Recent evidence indicates that candidate dyslexia susceptibility genes (CDSGs) have roles in the development of the cerebral cortex, especially in neuronal migration and maturation. In Project II, we will investigate postnatal anatomic consequences of neuronal migration disorders induced by embryonic transfection with small hairpin RNAs (shRNA) targeted against CDSG homologs Dyxld, Kiaa0319, or Dcdc2 in the rat cerebral cortex. Based on preliminary results, and because it is not yet known in humans whether all of these gene variants result in loss of function, we will also investigate the effects of CDSG overexpression. Since all CDSGs share among them an association with dyslexia, in Aim 1 we will address anatomical RNAi and overexpression phenotypes that appear to be shared among the genes?namely a bimodal distribution of transfected cells that either undermigrate or migrate past their expected laminar locations. We will use molecular and birthdate markers to assess the phenotypes of these mismigrated neurons, whether or not layer appropriate. In addition, we will co-transfect gain and loss of function neurons with a wheat germ agglutinin transgene that will allow precise determination of the connectivity of transfected neurons in both control and experimental cases. We will compare the intra- and inter-hemispheric, cortico-cortical, cortico-thalamic, and thalamo-cortical connections in rats transfected with different CDSG shRNAs, as well as between experimentals and controls. In the expectation that this work can guide research on dyslexia subtyping, Aim 2 will focus on systematic differences that are seen in the brains of rats embryonically transfected with shRNA or overexpression plasmids for each of the CDSG homologs. Following completed work in embryos, we will use in situ hybridization and immunohistochemistry to compare the genes'temporal and spatial expression patterns in the postnatal rat. We will also assess the neuronal morphology of transfected neurons and their processes.
Aim 3 examines widespread changes in anatomic organization, which are hypothesized to arise directly from local transfections of shRNA or overexpression constructs and as a result of secondary plasticity-related effects. We will use efficient and accurate stereologic probes to estimate neuron number, neuron size, and regional volume throughout the neocortex and thalamus. An accurate description of the forebrain anatomy that results from either knockdown or overexpression of rat homologs of CDSGs, both cell autonomous and secondary effects, and the course of their development, serve as a good bridge between genetics and behavior and will help to shed a broader light on the neurobiological substrates underlying developmental dyslexia in humans. We will link results from this project down to developmental and molecular mechanisms studied in Project I and up to behavioral changes to be characterized in Project III.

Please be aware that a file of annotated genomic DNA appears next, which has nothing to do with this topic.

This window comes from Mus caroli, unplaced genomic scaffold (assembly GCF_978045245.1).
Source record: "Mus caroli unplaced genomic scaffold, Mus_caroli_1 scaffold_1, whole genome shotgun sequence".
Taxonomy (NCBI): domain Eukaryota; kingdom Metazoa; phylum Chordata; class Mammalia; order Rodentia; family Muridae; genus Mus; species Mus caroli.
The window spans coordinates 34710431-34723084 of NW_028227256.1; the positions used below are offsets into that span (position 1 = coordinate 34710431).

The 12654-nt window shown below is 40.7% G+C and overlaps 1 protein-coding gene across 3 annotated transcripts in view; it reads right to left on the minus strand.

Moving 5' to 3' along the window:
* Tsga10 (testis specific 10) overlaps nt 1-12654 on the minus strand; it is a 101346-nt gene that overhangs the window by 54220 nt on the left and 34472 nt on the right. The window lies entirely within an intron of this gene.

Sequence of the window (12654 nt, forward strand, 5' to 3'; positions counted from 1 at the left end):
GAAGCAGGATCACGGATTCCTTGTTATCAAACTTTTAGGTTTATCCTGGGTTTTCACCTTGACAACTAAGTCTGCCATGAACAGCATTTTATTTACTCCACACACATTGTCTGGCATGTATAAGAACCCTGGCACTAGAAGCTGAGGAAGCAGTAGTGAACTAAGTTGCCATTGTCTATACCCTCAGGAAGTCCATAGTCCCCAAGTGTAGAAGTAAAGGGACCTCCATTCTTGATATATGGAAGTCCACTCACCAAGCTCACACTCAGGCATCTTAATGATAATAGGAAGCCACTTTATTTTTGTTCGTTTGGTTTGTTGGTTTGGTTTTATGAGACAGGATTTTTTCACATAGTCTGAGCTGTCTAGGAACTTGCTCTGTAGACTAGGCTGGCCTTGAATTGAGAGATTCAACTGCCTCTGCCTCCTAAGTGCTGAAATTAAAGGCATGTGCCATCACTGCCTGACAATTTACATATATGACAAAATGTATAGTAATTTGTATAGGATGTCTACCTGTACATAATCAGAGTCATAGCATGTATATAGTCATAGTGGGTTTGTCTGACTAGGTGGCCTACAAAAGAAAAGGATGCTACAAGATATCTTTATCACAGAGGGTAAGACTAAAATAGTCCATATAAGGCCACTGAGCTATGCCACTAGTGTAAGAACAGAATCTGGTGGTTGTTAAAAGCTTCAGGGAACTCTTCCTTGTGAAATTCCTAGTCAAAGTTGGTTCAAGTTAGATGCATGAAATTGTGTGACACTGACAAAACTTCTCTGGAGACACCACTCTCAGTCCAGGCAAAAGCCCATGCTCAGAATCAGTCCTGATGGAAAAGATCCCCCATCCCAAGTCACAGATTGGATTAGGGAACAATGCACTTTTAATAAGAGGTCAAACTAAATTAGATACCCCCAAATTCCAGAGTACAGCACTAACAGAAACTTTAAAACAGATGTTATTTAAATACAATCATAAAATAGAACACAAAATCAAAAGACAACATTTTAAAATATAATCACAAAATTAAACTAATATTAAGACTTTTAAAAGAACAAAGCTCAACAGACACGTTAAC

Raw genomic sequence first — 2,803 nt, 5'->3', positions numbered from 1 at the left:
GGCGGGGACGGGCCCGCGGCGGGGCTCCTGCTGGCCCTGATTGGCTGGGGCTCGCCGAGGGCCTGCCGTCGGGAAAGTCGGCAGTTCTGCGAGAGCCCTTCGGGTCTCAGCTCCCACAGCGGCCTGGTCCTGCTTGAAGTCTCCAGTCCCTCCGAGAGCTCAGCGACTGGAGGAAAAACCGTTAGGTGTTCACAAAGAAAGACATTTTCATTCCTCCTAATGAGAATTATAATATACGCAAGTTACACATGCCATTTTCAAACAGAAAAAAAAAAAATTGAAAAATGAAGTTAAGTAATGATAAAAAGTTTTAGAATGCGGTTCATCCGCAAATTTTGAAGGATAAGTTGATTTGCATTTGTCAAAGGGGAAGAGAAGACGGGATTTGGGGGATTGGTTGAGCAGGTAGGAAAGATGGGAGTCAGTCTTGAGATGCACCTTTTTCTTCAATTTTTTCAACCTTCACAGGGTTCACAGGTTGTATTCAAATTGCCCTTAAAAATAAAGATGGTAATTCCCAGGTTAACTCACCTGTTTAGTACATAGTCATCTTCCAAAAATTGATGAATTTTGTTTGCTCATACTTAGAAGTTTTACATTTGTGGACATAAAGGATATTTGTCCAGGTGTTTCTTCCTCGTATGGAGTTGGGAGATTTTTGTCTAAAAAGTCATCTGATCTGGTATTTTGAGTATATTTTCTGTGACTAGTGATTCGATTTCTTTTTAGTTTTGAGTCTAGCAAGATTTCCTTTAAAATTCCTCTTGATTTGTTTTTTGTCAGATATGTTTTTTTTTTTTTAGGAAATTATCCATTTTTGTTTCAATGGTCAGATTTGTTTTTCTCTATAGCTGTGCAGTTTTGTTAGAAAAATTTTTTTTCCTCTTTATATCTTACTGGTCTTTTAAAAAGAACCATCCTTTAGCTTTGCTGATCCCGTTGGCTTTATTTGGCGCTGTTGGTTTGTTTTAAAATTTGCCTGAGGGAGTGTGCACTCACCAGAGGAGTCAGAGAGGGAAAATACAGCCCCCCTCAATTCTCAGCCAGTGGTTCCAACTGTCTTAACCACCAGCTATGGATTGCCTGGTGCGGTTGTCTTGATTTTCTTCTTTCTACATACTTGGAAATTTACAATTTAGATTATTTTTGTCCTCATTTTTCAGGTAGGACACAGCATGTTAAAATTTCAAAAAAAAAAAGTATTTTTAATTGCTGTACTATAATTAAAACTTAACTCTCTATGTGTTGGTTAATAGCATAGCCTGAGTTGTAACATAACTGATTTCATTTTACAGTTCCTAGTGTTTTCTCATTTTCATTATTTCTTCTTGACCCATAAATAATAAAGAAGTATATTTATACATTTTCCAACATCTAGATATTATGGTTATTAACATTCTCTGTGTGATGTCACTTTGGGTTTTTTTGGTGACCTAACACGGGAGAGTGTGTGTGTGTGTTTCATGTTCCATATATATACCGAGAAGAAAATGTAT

|Truong, D T; Che, A; Rendall, A R et al. (2014) Mutation of Dcdc2 in mice leads to impairments in auditory processing and memory ability. Genes Brain Behav 13:802-11|
|Siddiqi, Faez; Chen, Fuyi; Aron, Abraham W et al. (2014) Fate mapping by piggyBac transposase reveals that neocortical GLAST+ progenitors generate more astrocytes than Nestin+ progenitors in rat neocortex. Cereb Cortex 24:508-20|
|Centanni, T M; Booker, A B; Sloan, A M et al. (2014) Knockdown of the dyslexia-associated gene Kiaa0319 impairs temporal responses to speech stimuli in rat primary auditory cortex. Cereb Cortex 24:1753-66|
|Truong, Dongnhu T; Bonet, Ashley; Rendall, Amanda R et al. (2013) A behavioral evaluation of sex differences in a mouse model of severe neuronal migration disorder. PLoS One 8:e73144|
|Platt, M P; Adler, W T; Mehlhorn, A J et al. (2013) Embryonic disruption of the candidate dyslexia susceptibility gene homolog Kiaa0319-like results in neuronal migration disorders. Neuroscience 248C:585-593|
|Szalkowski, Caitlin E; Fiondella, Christopher F; Truong, Dongnhu T et al. (2013) The effects of Kiaa0319 knockdown on cortical and subcortical anatomy in male rats. Int J Dev Neurosci 31:116-22|
|Szalkowski, Caitlin E; Booker, Anne B; Truong, Dongnhu T et al. (2013) Knockdown of the candidate dyslexia susceptibility gene homolog dyx1c1 in rodents: effects on auditory processing, visual attention, and cortical and thalamic anatomy. Dev Neurosci 35:50-68|
|Tarkar, Aarti; Loges, Niki T; Slagle, Christopher E et al. (2013) DYX1C1 is required for axonemal dynein assembly and ciliary motility. Nat Genet 45:995-1003|
|LoTurco, Joseph J; Tarkar, Aarti (2013) DYX1C1 placed in a molecular context. Biol Psychiatry 73:497-8|
|Adler, William T; Platt, Maryann P; Mehlhorn, Alison J et al. (2013) Position of neocortical neurons transfected at different gestational ages with shRNA targeted against candidate dyslexia susceptibility genes. PLoS One 8:e65179|
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